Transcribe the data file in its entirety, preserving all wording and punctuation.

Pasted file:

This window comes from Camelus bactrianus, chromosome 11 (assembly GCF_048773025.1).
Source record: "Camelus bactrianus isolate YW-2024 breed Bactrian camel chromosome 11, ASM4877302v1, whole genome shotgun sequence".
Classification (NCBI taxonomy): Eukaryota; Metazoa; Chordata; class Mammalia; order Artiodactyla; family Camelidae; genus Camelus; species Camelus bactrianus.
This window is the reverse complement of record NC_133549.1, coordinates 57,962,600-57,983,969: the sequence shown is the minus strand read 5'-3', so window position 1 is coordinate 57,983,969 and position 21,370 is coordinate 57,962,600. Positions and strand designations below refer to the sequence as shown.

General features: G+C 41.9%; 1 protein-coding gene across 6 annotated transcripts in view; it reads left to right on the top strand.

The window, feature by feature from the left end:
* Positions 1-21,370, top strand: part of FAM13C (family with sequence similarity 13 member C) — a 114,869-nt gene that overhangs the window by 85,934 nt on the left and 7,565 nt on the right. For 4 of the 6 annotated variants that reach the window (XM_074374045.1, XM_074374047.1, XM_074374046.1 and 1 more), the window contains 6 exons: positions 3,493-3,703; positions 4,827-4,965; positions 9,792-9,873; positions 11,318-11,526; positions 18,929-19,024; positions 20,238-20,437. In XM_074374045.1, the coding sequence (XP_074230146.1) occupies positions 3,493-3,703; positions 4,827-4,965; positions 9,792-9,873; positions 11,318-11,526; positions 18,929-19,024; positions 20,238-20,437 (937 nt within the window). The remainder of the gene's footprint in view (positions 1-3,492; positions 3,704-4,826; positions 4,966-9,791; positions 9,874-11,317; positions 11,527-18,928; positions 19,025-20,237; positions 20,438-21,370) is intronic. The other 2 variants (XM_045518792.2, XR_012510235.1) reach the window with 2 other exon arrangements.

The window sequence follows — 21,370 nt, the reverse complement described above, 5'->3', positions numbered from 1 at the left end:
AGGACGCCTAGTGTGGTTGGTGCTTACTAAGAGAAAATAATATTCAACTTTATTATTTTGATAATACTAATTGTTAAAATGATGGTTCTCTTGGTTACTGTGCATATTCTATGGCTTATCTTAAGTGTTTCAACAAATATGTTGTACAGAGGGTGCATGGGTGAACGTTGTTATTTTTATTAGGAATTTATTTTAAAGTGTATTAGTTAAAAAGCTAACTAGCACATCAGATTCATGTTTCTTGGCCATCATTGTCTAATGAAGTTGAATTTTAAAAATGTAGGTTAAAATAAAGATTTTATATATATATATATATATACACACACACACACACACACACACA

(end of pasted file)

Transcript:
This window comes from Camelus bactrianus, chromosome 11 (assembly GCF_048773025.1).
Source record: "Camelus bactrianus isolate YW-2024 breed Bactrian camel chromosome 11, ASM4877302v1, whole genome shotgun sequence".
Classification (NCBI taxonomy): Eukaryota; Metazoa; Chordata; class Mammalia; order Artiodactyla; family Camelidae; genus Camelus; species Camelus bactrianus.
This window is the reverse complement of record NC_133549.1, coordinates 57,962,600-57,983,969: the sequence shown is the minus strand read 5'-3', so window position 1 is coordinate 57,983,969 and position 21,370 is coordinate 57,962,600. Positions and strand designations below refer to the sequence as shown.

General features: G+C 41.9%; 1 protein-coding gene across 6 annotated transcripts in view; it reads left to right on the top strand.

The window, feature by feature from the left end:
* Positions 1-21,370, top strand: part of FAM13C (family with sequence similarity 13 member C) — a 114,869-nt gene that overhangs the window by 85,934 nt on the left and 7,565 nt on the right. For 4 of the 6 annotated variants that reach the window (XM_074374045.1, XM_074374047.1, XM_074374046.1 and 1 more), the window contains 6 exons: positions 3,493-3,703; positions 4,827-4,965; positions 9,792-9,873; positions 11,318-11,526; positions 18,929-19,024; positions 20,238-20,437. In XM_074374045.1, the coding sequence (XP_074230146.1) occupies positions 3,493-3,703; positions 4,827-4,965; positions 9,792-9,873; positions 11,318-11,526; positions 18,929-19,024; positions 20,238-20,437 (937 nt within the window). The remainder of the gene's footprint in view (positions 1-3,492; positions 3,704-4,826; positions 4,966-9,791; positions 9,874-11,317; positions 11,527-18,928; positions 19,025-20,237; positions 20,438-21,370) is intronic. The other 2 variants (XM_045518792.2, XR_012510235.1) reach the window with 2 other exon arrangements.

The window sequence follows — 21,370 nt, the reverse complement described above, 5'->3', positions numbered from 1 at the left end:
AGGACGCCTAGTGTGGTTGGTGCTTACTAAGAGAAAATAATATTCAACTTTATTATTTTGATAATACTAATTGTTAAAATGATGGTTCTCTTGGTTACTGTGCATATTCTATGGCTTATCTTAAGTGTTTCAACAAATATGTTGTACAGAGGGTGCATGGGTGAACGTTGTTATTTTTATTAGGAATTTATTTTAAAGTGTATTAGTTAAAAAGCTAACTAGCACATCAGATTCATGTTTCTTGGCCATCATTGTCTAATGAAGTTGAATTTTAAAAATGTAGGTTAAAATAAAGATTTTATATATATATATATATATACACACACACACACACACACACACA